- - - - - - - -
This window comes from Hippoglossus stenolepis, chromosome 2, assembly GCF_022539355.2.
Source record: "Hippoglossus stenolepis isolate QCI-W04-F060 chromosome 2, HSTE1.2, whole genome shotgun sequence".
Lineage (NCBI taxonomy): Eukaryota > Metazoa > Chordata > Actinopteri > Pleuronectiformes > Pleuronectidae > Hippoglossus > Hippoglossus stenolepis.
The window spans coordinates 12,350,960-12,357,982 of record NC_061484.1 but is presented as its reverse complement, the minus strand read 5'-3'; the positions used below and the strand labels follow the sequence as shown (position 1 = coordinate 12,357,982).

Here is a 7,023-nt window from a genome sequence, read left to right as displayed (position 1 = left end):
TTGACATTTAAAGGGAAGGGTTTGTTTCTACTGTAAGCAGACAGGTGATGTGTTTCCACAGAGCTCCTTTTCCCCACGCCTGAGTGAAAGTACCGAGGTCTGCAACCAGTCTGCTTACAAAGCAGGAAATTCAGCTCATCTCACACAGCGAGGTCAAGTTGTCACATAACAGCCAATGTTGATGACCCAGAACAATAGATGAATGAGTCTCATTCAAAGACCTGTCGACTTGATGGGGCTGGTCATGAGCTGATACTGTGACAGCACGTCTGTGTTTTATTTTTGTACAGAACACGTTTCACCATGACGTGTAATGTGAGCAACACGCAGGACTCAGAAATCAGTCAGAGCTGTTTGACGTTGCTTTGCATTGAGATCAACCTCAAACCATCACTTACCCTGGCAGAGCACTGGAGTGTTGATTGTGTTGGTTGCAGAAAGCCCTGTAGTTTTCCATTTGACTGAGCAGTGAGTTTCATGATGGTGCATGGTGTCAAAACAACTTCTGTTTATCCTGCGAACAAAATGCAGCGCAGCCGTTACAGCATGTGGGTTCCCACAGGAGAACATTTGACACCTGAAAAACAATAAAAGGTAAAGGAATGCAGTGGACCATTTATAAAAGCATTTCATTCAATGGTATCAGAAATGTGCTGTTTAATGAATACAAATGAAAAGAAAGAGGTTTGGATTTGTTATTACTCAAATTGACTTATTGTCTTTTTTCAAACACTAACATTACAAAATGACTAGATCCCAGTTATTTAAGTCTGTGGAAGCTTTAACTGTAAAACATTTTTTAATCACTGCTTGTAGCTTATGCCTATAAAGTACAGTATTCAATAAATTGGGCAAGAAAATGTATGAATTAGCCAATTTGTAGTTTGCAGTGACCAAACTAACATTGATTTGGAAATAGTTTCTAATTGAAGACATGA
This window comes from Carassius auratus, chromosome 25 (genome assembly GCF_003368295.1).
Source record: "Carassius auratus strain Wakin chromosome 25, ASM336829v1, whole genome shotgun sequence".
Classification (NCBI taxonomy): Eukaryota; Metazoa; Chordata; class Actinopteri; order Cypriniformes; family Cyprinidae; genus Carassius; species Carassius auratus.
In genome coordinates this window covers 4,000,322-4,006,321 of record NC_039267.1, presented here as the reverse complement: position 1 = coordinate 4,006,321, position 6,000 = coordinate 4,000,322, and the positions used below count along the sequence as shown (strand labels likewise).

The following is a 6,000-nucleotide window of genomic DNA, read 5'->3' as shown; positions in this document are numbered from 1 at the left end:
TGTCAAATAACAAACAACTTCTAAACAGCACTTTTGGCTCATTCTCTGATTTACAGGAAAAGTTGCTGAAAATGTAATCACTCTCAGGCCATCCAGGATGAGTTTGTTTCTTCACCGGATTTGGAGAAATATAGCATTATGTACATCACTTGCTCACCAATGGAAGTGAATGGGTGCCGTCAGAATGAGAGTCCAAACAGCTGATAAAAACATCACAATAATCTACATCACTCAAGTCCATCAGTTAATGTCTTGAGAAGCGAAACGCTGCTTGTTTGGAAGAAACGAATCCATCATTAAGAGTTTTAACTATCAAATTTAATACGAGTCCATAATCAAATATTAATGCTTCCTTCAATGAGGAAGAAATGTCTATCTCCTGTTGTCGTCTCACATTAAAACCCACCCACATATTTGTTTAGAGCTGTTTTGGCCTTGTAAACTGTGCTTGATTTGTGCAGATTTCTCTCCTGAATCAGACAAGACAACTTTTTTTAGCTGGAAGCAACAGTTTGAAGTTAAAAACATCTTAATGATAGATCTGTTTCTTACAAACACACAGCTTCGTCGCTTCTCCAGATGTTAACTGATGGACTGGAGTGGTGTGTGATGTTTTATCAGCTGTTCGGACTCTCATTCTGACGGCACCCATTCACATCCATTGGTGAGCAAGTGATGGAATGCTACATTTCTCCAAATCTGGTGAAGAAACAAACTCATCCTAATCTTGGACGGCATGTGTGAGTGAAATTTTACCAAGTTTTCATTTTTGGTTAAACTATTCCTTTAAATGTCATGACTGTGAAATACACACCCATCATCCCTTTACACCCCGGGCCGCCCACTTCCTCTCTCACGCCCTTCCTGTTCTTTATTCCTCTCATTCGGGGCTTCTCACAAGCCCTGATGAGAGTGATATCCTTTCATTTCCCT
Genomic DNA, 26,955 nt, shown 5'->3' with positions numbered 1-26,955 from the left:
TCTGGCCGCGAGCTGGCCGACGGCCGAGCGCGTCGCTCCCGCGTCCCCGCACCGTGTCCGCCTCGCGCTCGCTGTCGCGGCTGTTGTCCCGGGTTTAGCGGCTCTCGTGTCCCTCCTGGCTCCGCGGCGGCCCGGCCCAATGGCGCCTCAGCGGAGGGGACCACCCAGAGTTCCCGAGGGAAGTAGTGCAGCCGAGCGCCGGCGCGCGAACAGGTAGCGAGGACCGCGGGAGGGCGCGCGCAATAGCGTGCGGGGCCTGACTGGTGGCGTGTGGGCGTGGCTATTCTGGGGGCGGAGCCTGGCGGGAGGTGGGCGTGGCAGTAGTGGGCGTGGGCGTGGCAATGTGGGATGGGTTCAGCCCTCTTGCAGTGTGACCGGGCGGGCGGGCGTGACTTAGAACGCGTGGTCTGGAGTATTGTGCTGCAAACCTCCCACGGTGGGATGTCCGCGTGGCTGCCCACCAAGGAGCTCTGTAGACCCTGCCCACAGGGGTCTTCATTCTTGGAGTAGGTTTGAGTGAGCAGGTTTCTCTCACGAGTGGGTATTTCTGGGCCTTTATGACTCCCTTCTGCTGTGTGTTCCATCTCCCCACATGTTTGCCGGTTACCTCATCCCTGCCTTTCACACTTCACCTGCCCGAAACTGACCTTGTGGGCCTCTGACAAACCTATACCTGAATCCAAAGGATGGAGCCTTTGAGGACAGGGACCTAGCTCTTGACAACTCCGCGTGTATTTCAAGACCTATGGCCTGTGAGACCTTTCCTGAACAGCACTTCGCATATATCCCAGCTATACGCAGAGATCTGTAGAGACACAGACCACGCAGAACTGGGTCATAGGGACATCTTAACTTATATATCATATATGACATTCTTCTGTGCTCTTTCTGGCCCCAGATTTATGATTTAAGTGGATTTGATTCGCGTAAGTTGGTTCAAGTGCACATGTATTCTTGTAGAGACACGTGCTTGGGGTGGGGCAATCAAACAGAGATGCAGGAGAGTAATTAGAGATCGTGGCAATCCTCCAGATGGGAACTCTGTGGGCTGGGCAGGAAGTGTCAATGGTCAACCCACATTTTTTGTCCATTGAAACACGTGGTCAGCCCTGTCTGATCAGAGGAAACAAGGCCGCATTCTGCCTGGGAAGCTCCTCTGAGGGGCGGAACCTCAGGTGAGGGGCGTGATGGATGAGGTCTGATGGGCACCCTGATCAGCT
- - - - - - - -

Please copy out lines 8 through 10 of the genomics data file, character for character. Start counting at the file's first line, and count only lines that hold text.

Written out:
Source record: "Carassius auratus strain Wakin chromosome 25, ASM336829v1, whole genome shotgun sequence".
Classification (NCBI taxonomy): Eukaryota; Metazoa; Chordata; class Actinopteri; order Cypriniformes; family Cyprinidae; genus Carassius; species Carassius auratus.
In genome coordinates this window covers 4,000,322-4,006,321 of record NC_039267.1, presented here as the reverse complement: position 1 = coordinate 4,006,321, position 6,000 = coordinate 4,000,322, and the positions used below count along the sequence as shown (strand labels likewise).